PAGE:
Tangent: I know it’s a trope that Asian-Americans hate being asked “where are you really from?” but either a) that hasn’t happened to me much or, more likely, b) I don’t personally feel other-ed by the question and I like telling people I’m from Minnesota and my parents were from Vietnam, because the conversation generally leads to me raving about Minnesota and/or Vietnam (I am sometimes a forceful conversationalist) or bemoaning the pity that many white people don’t get to have that strong ancestry connection (I am subtle).  That said I did go to a 45% Asian high school and we all knew everyone’s ethnic backgrounds; I can definitely imagine being more sensitive about this issue if I hadn’t had that experience of it not being weird to be not-white (like, if I’d stayed in MN for high school).

Anyways, this post is inspired by an experience I had the other night with my spouse, when we went to a Duke alumni event to watch the Duke-South Carolina game, and I commented that one player looked like a kid to me.  I’m going to refer to these 18-20 year olds as “kids/children” throughout the post for reasons that will become clear, though they are adults.

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“Kid” in question, Grayson Allen from the Duke website

Spouse agreed that this 21-year-old player has a very young looking face.  As the game went on, I unhappily noticed that I kept thinking the white players on the team look like kids to me, while the black players do not.  On the way home I asked spouse if he thought I’m being racist, and his immediate reaction was to recoil (people really hate being called racist!) and defend me against myself, and we went through the Duke roster and decided that all the players photos (except Sean Obi) look pretty young when they have their big goofy smiles on (Sean Obi doesn’t show teeth in his picture, which immediately cuts down on potential goofiness).  Then I told spouse about the 2014 study (I thought everyone knew about this) which showed that white male police officers and white female undergraduates overestimate the ages of black boys and view them as less innocent; here’s an excerpt from The Atlantic summary on the study:

The general population respondents overestimated the boys’ ages in felony situations by 4.53 years, meaning that “boys would be misperceived as legal adults at roughly the age of 13 and a half.” The police had a slightly wider spread: 4.59 years. The college students were also less likely to judge black boys innocent in the presented scenarios once they were 10 years of age of older. At every age level after 10, black boys were considered less innocent than either white or unspecified children.

Of course this played out the next year with the murder of 12-year-old Tamir Rice, and so this study and that murder were on my mind as I was watching the basketball game and afterwards.  I think the study also says that police underestimate white boys’ ages by about a year, which echoed again in the stupid 32-year old man Ryan Lochte shenanigan at the Olympics:

Let’s give these kids a break. They made a mistake. It’s part of life. Life goes on.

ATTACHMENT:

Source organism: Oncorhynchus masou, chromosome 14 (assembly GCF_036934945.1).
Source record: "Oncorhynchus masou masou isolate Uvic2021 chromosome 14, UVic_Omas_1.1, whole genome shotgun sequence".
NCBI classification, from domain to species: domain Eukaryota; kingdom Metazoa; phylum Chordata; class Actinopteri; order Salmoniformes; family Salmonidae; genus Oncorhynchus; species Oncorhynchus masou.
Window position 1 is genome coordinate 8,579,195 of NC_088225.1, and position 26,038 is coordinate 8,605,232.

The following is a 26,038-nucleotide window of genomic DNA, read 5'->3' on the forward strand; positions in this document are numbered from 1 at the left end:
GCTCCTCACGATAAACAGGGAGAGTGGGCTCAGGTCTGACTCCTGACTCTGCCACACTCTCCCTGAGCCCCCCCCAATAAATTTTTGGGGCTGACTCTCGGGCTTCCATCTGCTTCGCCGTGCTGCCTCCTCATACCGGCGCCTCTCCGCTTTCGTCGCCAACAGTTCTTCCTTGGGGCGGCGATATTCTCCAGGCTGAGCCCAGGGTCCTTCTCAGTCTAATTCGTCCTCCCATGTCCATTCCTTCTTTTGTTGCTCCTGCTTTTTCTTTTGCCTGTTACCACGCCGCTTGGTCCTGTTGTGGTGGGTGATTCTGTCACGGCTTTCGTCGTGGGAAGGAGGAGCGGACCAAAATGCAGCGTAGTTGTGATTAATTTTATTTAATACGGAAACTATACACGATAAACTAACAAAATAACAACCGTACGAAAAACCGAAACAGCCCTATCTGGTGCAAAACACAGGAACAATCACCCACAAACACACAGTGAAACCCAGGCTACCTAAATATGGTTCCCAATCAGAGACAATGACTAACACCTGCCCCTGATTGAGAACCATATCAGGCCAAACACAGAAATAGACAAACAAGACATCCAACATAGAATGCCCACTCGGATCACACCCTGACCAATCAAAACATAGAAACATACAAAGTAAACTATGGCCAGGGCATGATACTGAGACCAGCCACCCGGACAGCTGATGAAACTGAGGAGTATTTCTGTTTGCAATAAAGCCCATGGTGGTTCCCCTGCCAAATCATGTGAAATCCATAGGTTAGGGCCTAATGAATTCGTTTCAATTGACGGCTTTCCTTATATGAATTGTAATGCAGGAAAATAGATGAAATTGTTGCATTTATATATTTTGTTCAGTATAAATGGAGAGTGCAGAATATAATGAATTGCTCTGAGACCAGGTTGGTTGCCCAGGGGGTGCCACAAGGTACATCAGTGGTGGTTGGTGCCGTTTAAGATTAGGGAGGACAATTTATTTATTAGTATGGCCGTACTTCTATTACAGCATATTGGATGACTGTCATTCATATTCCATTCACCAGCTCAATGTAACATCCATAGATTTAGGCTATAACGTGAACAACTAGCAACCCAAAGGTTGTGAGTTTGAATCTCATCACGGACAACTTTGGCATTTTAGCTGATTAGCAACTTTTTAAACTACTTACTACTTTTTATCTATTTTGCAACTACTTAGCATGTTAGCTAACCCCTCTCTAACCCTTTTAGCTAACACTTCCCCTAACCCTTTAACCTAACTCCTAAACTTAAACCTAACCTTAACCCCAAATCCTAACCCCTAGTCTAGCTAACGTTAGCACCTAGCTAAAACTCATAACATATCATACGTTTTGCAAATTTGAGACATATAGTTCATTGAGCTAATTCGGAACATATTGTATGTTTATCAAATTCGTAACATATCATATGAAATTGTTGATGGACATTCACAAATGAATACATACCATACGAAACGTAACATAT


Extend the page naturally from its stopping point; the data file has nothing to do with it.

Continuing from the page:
Anyways, after some discussion (I’m still convinced that I’ve internalized some of the ‘black boys look older’ crap), we decided there were a bunch of factors at play in my assessment of the kids looking like kids or adults: 1) facial hair (the one white guy with facial hair doesn’t look like a kid to me; many of the black teammates have facial hair), 2) # of active players (more black than white), 3) some people just look the same for twenty years, starting when they’re 20, 4) it’s hard to look at a 7 foot tall person and think of them as a kid, 5) I don’t know what young black men look like.  So 1-4 are pretty self-explanatory, and for 5 I met two black kids before I was 14 (I think they were both adopted), knew a handful in high school, and did a crap job having diverse friends in college (I still do a crap job of this in my segregated city) and graduate school (I’ve met literally three black male grad students in math in my seven years of grad school; I know more black women thanks to EDGE, many of whom were featured in Mathematically Gifted and Black).

An irony of this whole incident is that we were watching with a bunch of class of 2016 black women who DEFINITELY looked like kids to me.  So when I first told spouse about my concern re: racism and over-estimating black ages, he incredulously thought I was referring to those young women (it’s taking some effort for me not to write “girls” here; thanks advisor!).

So what’s my conclusion?  As usual, I will leave you unsatisfied and say I don’t have one- the issue is nuanced; I don’t make good sound bites; I’m a little racist and I’m working on it (you probably are too and you should also work on it).

Oh!  I almost forgot that I wanted to tell you that I’m 39 weeks pregnant today!  Here’s a picture of me:

It’s been awhile since a math post… so maybe when I’m nursing my newborn I’ll try to write a post about my thesis (oooh exciting!)  See you then!

I am a minority in academia

5 Jul

I started trying to write this post and ended up looking at SO MANY articles and thinkpieces related to academia, minorities, affirmative action, high school, independent/charter schools, microaggressions, and interventions.  This topic is way too complicated for my humble little corner of the internet to take on to any kind of depth, so I’ll just talk about my experiences instead and maybe put in a few links.